Given the existence as uttered forth in the public works of Puncher and Wattmann of a personal God quaquaquaqua with white beard quaquaquaqua outside time without extension who from the heights of divine apathia divine athambia divine aphasia loves us dearly with some exceptions for reasons unknown but time will tell and suffers like the divine Miranda with those who for reasons unknown but time will tell are plunged in torment plunged in fire whose fire flames if that continues and who can doubt it will fire the firmament that is to say blast heaven to hell so blue still and calm so calm with a calm which even though intermittent is better than nothing but not so fast and considering what is more that as a result of the labours left unfinished crowned by the Acacacacademy of Anthropopopometry of Essy-in-Possy of Testew and Cunard it is established beyond all doubt all other doubt than that which clings to the labours of men that as a result of the labours unfinished of Testew and Cunard it is established as hereinafter but not so fast for reasons unknown that as a result of the public works of Puncher and Wattmann it is established beyond all doubt that in view of the labours of Fartov and Belcher left unfinished for reasons unknown of Testew and Cunard left unfinished it is established what many deny that man in Possy of Testew and Cunard that man in Essy that man in short that man in brief in spite of the strides of alimentation and defecation is seen to waste and pine waste and pine and concurrently simultaneously what is more for reasons unknown in spite of the strides of physical culture the practice of sports such as tennis football running cycling swimming flying floating riding gliding conating camogie skating tennis of all kinds dying flying sports of all sorts autumn summer winter winter tennis of all kinds hockey of all sorts penicilline and succedanea in a word I resume and concurrently simultaneously for reasons unknown to shrink and dwindle in spite of the tennis I resume flying gliding golf over nine and eighteen holes tennis of all sorts in a word for reasons unknown in Feckham Peckham Fulham Clapham namely concurrently simultaneously what is more for reasons unknown but time will tell to shrink and dwindle I resume Fulham Clapham in a word the dead loss per caput since the death of Bishop Berkeley being to the tune of one inch four ounce per caput approximately by and large more or less to the nearest decimal good measure round figures stark naked in the stockinged feet in Connemara in a word for reasons unknown no matter what matter the facts are there and considering what is more much more grave that in the light of the labours lost of Steinweg and Peterman it appears what is more much more grave that in the light the light the light of the labours lost of Steinweg and Peterman that in the plains in the mountains by the seas by the rivers running water running fire the air is the same and than the earth namely the air and then the earth in the great cold the great dark the air and the earth abode of stones in the great cold alas alas in the year of their Lord six hundred and something the air the earth the sea the earth abode of stones in the great deeps the great cold an sea on land and in the air I resume for reasons unknown in spite of the tennis the facts are there but time will tell I resume alas alas on on in short in fine on on abode of stones who can doubt it I resume but not so fast I resume the skull to shrink and waste and concurrently simultaneously what is more for reasons unknown in spite of the tennis on on the beard the flames the tears the stones so blue so calm alas alas on on the skull the skull the skull the skull in Connemara in spite of the tennis the labours abandoned left unfinished graver still abode of stones in a word I resume alas alas abandoned unfinished the skull the skull in Connemara in spite of the tennis the skull alas the stones Cunard (mêlée, final vociferations) tennis... the stones... so calm... Cunard... unfinished...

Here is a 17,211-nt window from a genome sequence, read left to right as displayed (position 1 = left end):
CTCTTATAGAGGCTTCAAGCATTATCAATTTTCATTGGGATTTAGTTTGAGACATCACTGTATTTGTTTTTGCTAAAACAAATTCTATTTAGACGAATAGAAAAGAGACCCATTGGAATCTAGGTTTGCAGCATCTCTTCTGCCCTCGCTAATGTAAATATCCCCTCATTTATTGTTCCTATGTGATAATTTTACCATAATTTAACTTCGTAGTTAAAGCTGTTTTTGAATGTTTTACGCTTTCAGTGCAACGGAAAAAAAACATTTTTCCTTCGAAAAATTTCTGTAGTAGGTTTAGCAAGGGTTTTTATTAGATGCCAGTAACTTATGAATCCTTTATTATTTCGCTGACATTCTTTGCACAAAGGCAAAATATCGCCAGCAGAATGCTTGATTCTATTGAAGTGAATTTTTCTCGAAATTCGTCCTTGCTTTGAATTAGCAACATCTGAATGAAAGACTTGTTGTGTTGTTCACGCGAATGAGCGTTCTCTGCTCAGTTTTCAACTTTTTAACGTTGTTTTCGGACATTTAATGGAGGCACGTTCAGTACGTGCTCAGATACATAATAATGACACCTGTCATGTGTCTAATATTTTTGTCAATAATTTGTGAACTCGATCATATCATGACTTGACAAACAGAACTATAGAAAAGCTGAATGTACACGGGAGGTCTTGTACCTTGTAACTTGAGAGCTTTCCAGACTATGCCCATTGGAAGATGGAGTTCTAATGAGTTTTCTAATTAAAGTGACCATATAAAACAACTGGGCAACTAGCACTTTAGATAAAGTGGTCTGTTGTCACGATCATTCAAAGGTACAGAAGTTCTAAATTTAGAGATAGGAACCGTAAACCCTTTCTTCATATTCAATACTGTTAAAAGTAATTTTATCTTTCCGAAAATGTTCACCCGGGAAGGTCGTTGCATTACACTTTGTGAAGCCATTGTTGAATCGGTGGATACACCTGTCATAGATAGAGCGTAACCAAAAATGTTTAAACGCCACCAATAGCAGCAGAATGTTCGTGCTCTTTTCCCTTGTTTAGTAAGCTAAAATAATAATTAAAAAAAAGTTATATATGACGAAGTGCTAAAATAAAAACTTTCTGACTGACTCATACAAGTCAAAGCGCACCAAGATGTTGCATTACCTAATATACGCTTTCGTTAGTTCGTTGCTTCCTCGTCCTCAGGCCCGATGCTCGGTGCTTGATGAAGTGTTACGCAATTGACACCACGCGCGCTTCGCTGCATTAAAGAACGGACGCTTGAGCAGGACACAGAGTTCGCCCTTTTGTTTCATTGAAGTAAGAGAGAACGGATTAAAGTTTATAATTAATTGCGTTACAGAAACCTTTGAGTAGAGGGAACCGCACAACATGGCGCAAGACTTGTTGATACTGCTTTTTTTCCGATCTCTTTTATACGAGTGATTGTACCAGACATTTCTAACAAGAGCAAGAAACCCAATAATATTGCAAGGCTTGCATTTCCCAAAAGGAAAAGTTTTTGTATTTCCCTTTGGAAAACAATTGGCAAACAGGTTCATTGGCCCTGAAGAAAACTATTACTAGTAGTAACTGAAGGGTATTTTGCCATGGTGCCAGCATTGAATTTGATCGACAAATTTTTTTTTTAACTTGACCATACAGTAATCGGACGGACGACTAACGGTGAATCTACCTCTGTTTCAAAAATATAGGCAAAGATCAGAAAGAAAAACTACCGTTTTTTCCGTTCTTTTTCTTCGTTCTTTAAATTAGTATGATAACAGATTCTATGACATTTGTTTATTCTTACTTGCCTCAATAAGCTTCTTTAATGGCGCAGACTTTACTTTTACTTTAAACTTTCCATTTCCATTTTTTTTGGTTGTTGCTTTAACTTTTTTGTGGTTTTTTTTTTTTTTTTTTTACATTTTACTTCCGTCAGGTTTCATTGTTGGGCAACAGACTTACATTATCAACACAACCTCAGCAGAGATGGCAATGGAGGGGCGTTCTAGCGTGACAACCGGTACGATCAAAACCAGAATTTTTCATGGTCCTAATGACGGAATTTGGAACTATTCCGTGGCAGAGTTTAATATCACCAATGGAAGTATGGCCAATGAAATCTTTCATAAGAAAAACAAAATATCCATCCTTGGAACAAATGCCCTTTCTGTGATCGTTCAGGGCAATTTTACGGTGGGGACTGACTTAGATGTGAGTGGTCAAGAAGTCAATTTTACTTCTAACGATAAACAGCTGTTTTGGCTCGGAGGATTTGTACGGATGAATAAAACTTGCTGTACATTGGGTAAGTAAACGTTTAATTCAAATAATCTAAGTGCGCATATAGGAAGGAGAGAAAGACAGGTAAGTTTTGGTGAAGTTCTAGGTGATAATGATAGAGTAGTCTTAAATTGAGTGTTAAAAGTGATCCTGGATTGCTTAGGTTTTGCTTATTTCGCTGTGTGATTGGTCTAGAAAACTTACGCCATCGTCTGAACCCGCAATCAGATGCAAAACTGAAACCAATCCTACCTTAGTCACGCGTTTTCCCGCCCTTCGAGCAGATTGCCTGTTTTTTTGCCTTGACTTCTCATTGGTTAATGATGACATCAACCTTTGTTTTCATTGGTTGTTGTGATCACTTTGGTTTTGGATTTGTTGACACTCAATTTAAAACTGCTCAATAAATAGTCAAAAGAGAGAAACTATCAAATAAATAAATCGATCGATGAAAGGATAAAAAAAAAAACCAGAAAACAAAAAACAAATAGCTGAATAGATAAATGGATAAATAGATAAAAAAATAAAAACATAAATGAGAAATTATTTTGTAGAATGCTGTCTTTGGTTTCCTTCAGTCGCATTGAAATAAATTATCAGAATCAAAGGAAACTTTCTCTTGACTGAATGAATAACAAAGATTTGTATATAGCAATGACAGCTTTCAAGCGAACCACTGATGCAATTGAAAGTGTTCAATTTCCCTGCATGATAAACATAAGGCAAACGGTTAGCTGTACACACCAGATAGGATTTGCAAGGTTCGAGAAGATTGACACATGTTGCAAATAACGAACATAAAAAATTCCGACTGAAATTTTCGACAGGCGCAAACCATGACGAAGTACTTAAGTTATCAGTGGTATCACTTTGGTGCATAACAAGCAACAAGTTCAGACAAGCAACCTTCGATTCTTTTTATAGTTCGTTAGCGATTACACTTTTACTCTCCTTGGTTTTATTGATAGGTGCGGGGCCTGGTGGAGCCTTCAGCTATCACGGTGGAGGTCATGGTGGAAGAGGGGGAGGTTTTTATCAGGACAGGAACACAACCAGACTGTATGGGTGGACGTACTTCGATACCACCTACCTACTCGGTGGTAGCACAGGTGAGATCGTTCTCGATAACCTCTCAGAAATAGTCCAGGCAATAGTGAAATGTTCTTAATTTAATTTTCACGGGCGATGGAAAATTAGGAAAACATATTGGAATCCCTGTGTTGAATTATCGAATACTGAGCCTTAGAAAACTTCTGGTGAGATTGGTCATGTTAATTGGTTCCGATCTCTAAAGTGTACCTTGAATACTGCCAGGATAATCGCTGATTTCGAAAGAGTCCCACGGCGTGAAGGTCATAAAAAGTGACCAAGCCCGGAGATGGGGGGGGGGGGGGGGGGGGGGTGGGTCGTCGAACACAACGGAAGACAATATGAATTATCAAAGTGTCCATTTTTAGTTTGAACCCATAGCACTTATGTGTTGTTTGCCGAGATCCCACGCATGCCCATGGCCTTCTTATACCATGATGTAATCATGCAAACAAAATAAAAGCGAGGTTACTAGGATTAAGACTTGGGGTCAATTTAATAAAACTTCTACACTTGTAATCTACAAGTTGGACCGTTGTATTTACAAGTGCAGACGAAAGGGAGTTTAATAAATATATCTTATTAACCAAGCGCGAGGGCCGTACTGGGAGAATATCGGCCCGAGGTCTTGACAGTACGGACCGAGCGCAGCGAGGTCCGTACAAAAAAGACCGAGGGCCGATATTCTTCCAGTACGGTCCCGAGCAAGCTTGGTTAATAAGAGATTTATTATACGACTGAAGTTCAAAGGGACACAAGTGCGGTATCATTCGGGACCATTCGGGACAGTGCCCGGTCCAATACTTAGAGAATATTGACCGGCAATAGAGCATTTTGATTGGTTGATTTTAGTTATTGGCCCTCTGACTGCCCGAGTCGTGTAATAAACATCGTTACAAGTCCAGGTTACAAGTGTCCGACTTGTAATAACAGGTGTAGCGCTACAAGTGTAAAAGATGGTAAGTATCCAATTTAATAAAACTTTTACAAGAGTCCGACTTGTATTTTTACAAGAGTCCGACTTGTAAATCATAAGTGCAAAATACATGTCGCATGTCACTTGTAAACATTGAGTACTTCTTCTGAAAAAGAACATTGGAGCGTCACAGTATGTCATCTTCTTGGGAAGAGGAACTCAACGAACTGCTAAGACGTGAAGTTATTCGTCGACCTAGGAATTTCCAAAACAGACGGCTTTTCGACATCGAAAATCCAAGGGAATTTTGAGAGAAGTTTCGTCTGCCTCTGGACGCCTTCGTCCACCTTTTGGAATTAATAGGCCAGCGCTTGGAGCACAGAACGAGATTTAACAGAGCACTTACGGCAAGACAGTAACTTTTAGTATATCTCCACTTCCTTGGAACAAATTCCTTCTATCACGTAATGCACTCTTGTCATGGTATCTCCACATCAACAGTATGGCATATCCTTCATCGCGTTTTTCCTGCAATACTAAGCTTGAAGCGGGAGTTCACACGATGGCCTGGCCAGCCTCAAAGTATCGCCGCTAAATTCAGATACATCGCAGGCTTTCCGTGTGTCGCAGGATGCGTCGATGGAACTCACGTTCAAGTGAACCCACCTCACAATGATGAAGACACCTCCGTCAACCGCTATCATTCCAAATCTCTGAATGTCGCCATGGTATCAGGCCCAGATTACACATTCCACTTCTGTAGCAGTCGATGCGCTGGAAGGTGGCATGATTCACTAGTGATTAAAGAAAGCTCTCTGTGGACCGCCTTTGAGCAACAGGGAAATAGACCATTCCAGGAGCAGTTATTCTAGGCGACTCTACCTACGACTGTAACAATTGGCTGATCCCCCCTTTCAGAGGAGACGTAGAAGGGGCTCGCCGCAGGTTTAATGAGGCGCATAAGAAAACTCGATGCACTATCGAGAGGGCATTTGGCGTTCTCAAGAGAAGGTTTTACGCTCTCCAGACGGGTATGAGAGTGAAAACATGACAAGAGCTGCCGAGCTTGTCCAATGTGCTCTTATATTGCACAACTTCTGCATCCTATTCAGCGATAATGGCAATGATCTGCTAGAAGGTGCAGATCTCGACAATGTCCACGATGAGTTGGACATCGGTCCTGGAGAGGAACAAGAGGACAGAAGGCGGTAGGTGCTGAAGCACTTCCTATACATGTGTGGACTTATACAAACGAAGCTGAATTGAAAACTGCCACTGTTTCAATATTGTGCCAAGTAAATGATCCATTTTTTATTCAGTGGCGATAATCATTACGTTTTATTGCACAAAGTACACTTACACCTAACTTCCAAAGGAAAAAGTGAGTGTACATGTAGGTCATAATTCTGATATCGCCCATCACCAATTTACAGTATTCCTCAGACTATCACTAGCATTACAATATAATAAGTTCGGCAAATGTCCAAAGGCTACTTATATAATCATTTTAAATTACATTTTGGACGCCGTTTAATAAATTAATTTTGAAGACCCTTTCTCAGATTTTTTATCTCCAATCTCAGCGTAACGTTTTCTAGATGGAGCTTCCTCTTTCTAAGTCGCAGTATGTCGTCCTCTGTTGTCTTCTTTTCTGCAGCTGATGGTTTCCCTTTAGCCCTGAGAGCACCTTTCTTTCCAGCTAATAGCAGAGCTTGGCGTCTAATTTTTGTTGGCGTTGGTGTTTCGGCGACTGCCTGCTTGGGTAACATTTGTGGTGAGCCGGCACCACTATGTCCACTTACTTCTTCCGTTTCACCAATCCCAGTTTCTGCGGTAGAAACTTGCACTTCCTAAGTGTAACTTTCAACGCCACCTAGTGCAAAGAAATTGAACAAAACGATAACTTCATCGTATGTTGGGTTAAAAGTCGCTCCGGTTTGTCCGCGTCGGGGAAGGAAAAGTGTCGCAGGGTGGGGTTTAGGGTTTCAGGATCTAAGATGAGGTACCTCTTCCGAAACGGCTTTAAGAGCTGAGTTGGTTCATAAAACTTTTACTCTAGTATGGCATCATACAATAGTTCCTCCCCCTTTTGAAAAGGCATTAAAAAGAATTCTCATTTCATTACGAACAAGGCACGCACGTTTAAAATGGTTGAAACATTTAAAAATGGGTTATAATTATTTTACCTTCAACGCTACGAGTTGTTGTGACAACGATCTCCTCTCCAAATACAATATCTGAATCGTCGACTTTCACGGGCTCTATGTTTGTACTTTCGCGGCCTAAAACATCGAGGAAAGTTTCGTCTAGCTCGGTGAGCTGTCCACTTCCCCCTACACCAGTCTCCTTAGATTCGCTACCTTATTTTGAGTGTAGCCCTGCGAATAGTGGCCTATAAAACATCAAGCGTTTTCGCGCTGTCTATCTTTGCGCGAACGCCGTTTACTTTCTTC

9. Banana Yoshimoto: